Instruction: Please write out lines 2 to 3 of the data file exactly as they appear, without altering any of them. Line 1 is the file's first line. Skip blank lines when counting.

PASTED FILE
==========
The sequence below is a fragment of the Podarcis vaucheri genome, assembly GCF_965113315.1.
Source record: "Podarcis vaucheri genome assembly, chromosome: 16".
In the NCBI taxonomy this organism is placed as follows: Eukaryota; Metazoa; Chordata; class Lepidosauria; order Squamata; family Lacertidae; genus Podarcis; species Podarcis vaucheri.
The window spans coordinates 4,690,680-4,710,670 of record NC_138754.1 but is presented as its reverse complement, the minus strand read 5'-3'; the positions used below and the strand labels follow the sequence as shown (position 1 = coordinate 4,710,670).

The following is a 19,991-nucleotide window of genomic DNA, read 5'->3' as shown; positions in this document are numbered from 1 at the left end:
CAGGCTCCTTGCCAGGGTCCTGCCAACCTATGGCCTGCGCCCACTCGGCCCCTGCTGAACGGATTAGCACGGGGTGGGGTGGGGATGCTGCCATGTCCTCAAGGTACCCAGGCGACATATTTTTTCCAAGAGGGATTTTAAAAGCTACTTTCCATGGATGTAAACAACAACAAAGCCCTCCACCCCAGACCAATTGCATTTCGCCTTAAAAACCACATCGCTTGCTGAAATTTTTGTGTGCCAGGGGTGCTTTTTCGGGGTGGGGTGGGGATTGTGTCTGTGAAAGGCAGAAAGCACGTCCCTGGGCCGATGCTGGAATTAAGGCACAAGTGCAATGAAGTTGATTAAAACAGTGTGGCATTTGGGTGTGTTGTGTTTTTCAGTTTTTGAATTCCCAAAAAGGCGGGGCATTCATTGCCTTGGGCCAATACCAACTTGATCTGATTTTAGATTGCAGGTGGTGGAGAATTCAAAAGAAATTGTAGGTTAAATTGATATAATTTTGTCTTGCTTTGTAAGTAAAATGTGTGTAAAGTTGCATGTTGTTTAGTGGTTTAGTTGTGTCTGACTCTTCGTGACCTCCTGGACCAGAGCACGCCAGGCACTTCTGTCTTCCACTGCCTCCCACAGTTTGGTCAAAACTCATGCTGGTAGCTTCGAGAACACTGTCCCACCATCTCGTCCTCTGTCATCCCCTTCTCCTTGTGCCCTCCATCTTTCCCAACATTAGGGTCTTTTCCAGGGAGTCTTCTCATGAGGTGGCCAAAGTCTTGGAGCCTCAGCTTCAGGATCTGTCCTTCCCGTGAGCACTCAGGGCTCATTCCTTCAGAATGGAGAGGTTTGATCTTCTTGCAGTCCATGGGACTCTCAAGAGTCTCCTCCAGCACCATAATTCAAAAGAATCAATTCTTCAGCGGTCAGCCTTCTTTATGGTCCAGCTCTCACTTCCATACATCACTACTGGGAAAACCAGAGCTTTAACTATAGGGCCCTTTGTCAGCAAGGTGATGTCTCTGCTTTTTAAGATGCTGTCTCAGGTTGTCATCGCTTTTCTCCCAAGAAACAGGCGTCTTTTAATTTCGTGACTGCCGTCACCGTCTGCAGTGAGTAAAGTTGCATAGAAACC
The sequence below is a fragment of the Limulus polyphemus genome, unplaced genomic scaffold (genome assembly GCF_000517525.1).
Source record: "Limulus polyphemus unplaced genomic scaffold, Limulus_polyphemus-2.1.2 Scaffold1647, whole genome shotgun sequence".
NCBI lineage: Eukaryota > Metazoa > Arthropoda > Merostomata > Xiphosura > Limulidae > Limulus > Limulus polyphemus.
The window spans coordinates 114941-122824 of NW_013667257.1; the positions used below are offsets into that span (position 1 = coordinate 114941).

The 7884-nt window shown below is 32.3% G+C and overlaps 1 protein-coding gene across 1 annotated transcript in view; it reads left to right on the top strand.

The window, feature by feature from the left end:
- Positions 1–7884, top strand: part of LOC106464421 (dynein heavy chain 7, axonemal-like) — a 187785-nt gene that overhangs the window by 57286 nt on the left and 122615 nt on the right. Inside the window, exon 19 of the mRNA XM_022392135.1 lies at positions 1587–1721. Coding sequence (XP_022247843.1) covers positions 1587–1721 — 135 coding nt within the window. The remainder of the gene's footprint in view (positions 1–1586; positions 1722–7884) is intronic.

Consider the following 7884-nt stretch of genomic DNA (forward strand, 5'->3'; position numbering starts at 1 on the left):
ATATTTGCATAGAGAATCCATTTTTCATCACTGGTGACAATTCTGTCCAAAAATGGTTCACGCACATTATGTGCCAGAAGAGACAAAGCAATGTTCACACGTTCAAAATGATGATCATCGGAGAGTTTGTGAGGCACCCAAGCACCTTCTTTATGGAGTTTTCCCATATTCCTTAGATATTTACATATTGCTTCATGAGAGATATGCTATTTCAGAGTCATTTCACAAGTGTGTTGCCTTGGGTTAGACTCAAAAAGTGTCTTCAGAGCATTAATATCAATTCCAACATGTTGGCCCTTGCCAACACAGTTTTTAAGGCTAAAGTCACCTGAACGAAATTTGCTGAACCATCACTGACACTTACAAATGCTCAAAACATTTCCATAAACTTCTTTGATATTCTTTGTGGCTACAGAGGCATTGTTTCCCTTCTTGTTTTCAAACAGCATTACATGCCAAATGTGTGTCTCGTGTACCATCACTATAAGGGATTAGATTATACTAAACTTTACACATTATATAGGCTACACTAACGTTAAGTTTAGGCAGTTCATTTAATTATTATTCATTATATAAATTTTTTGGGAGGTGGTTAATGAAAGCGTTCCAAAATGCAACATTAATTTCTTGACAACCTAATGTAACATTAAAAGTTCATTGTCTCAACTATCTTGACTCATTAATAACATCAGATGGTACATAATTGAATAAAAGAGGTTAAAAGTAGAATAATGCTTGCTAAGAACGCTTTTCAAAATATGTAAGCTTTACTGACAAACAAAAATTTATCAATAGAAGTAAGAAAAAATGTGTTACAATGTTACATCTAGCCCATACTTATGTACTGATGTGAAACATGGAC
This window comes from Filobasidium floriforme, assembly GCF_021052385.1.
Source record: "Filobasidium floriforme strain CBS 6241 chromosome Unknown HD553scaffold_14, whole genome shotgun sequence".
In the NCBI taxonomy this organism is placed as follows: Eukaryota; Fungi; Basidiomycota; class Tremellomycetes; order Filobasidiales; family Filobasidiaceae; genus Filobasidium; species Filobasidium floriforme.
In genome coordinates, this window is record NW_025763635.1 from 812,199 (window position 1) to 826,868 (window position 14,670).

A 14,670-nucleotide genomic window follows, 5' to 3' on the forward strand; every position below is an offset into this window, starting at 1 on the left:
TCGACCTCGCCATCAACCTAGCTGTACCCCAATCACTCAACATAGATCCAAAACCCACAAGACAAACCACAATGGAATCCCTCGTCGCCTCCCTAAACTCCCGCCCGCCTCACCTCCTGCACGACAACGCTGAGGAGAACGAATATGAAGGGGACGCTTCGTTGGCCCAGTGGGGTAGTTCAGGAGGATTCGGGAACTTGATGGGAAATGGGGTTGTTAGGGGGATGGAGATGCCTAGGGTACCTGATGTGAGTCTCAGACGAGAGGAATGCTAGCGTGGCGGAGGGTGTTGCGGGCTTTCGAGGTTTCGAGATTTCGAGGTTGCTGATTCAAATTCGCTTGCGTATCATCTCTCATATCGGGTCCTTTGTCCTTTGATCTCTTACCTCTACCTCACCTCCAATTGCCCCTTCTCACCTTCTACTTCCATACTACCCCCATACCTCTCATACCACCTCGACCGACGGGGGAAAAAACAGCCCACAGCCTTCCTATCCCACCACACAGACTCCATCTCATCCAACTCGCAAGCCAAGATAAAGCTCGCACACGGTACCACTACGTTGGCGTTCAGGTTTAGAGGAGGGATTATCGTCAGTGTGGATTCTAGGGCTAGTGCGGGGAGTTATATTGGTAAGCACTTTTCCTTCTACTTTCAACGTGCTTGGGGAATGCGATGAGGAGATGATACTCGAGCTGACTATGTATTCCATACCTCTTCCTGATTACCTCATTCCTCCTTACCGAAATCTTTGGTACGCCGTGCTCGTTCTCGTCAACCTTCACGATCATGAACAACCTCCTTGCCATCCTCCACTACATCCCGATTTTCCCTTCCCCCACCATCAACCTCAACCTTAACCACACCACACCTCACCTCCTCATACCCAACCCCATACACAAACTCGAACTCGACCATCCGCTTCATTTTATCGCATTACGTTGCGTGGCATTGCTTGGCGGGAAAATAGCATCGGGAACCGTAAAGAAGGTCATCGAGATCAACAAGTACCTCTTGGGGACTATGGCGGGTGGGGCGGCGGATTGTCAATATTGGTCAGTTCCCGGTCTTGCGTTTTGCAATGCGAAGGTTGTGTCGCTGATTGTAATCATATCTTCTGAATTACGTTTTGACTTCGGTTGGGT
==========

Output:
Source record: "Podarcis vaucheri genome assembly, chromosome: 16".
In the NCBI taxonomy this organism is placed as follows: Eukaryota; Metazoa; Chordata; class Lepidosauria; order Squamata; family Lacertidae; genus Podarcis; species Podarcis vaucheri.